Posts Tagged ‘Edgar Allan Poe in New York City’

A rocky West Side knoll inspires Edgar Allan Poe

May 23, 2016

 

PoedaguerreotypeIn 1844, Edgar Allan Poe had a lot on his mind.

Though he’d already published some short stories and newspaper pieces, Poe was still a struggling writer working on a poem called The Raven and editing articles for the Evening Mirror.

He also had his young wife to worry about. Virginia Clemm was sick with tuberculosis.

Instead of living downtown or in Greenwich Village, as the couple had in 1837, they moved to a country farmhouse roughly at today’s Broadway and 84th Street.

 At the time, this was part of the bucolic village of Bloomingdale. Fresh air, the thinking was, might help ease Virginia’s illness.

Poebrennanfarmhouse1879mcny

When Poe needed to get away from the farmhouse (above, in 1879) and seek inspiration, he went to a rocky knoll of Manhattan schist in the woods overlooking the Hudson River, on the border of the not-yet-created Riverside Park.

He named it Mount Tom, after young Thomas Brennan, the son of the farmhouse’s owner. This outcropping still exists at the end of West 83rd Street (below).

Poemounttom20162

“It was Poe’s custom to wander away from the house in pleasant weather to ‘Mount Tom,’ an immense rock, which may still be seen in Riverside Park, where he would sit alone for hours, gazing at the Hudson,” states this 1903 Poe biography.

“Poe and Virginia enjoyed sitting on [Mount Tom] and gazing across the then-rural riverland north of the city,” according to this collection of Poe’s work.

Poemounttom2016Poe himself wrote about Manhattan’s rocky topography in an 1844 dispatch to a Pennsylvania newspaper, finding the city’s “certain air of rocky sterility” to be “sublime.”

In the same dispatch, he bemoaned Manhattan’s development and the end of its rural, spacious charm.

“The spirit of Improvement has withered [old picturesque mansions] with its acrid breath,” he wrote.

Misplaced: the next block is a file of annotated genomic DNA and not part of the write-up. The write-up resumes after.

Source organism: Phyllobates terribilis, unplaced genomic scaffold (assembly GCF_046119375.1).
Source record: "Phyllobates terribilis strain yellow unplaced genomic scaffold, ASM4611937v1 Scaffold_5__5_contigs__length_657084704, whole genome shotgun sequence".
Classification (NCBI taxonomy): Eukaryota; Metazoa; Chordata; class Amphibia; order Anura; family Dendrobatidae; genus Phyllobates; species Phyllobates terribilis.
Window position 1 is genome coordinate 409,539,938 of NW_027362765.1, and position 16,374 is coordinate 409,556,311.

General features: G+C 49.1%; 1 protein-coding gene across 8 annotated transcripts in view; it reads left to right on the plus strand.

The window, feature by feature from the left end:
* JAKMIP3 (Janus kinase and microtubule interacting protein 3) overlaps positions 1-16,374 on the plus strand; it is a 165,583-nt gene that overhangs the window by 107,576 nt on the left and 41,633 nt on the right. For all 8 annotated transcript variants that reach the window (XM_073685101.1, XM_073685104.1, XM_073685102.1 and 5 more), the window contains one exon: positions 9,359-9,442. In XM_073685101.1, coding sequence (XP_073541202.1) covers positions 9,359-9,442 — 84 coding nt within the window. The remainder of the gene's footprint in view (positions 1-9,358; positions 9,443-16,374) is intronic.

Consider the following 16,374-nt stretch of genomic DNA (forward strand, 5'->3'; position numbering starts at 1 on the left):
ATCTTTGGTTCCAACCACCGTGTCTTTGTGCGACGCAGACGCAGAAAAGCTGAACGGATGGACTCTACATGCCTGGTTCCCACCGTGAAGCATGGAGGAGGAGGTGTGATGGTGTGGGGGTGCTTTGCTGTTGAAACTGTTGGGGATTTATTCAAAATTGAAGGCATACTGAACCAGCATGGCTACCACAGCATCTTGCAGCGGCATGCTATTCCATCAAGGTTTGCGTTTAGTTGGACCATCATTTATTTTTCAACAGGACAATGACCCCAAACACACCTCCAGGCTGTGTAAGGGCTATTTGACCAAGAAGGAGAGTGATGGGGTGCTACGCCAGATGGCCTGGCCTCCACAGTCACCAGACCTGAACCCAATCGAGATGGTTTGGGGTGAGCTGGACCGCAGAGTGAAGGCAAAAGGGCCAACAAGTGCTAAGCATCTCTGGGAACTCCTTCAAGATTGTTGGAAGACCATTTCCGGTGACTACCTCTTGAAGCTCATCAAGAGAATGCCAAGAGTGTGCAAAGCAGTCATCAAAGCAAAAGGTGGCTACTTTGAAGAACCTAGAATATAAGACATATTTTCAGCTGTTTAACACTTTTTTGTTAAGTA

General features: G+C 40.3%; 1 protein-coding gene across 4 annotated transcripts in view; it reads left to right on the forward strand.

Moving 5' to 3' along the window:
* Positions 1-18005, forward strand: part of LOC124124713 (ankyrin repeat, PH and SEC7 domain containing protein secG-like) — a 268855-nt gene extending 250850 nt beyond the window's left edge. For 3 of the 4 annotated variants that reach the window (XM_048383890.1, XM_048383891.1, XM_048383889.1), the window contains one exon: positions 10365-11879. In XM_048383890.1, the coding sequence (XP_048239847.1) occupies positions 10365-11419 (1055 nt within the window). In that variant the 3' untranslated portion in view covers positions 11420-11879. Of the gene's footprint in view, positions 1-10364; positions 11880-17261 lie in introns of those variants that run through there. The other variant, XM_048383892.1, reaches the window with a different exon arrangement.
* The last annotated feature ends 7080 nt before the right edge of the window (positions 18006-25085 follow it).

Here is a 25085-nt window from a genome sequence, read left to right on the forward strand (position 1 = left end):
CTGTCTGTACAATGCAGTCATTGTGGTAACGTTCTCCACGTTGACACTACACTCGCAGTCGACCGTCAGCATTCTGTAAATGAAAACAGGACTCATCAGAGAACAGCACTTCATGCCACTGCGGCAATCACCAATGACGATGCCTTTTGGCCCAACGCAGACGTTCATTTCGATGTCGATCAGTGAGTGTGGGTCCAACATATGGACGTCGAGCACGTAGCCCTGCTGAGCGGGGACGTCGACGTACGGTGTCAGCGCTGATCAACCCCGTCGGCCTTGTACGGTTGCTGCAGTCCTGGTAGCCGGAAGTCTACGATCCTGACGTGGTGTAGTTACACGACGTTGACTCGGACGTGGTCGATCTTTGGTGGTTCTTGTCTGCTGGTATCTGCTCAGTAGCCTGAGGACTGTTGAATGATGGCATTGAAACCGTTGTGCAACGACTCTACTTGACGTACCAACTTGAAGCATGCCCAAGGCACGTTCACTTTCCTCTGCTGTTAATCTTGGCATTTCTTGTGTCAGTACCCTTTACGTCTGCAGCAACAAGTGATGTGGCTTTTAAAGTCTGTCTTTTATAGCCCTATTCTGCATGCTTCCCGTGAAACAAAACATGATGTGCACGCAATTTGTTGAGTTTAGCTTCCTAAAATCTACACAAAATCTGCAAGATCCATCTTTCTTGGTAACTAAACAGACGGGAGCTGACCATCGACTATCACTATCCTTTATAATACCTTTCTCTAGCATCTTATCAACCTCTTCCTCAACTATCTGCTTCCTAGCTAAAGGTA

“Streets are already ‘mapped’ through them. . . . In some 30 years every noble cliff will be a pier, and the whole island will be densely desecrated by buildings of brick, with portentous facades of brown-stone, or brown-stonn, as the Gothamites have it.”

PoestreetnamePoe didn’t last long on West 84th Street. After The Raven was published in 1845 and turned him into a literary sensation, he and Virginia moved to a cottage in the Fordham section of the Bronx.

Tuberculosis took Virginia in 1847; Poe left the Bronx and found himself in Baltimore, where he died, perhaps from alcoholism, in 1849.

I wonder what he would think of contemporary West 84th Street bearing his name?

[Second image: MCNY.org Greatest Grid exhibit]

Edgar Allan Poe’s Upper West Side farmhouse

April 7, 2011

Edgar Allan Poe—arguably New York City’s first Bohemian—lived in a bunch of different places when he arrived in Manhattan in the 1830s.

There was a home at 130 Greenwich Street, another at 85 West Third (or Amity) Street, and a cottage on the Grand Concourse in the Bronx, where his young wife Virginia died of tuberculosis in 1846.

In 1844, fleeing high rents near Washington Square, he and Virginia moved to a farmhouse near today’s West 84th Street and Broadway.

Of course, there was no city up there, as this early 1900s postcard reveals.

Manhattan was country north of Greenwich Village, dotted with tiny hamlets.

Interestingly, the postcard calls Broadway “St. Nicholas Place.” I found one reference to that forgotten street name: a New York Times piece from 1893:

“The house where ‘The Raven’ was written stands on a rocky and commanding eminence, a few hundred feet from the corner of 84th Street and St. Nicholas Boulevard, formerly the Bloomingdale Road,” the Times reported.

This corner today claims Poe as its own, naming 84th Street from Broadway through West End Avenue after him and honoring the famous resident with a long-running cafe, Edgar’s.

Edgar Allan Poe: New York’s first bohemian?

July 27, 2010

He eked out a living as a writer, drank and scored drugs, and resided in a succession of Village apartments. Oh, and he seemed to wear a lot of black.

Poe as the first bohemian is an idea put forth by Ross Wetzon in his 2002 book on Greenwich Village, Republic of Dreams.

After referencing Mark Twain, Herman Melville, Stephen Crane, and O. Henry, Wetzon wrote: 

“None of these writers could be considered more than semi-bohemians, but the Village could put in a partial claim to America’s first true bohemian, Edgar Allan Poe. In the late 1830s and early 1840s, Poe lived at 85 West Third Street, 1131/2 Carmine Street, 137 Waverly Place, and 130 Greenwich Street—at all of which he is said to have written ‘The Raven’ and at none did he live abstemiously.”

Bohemianism in the U.S. was born in the 1850s at Pfaff’s, a bar at either 653 or 647 Broadway (sources list both addresses), where artists, writers, and freethinkers hung out. 

Poe was dead by the time these early bohemians emerged, but scholars credit him as their inspiration. He’s been nicknamed the “spiritual guide” of bohemia and called its patron saint.


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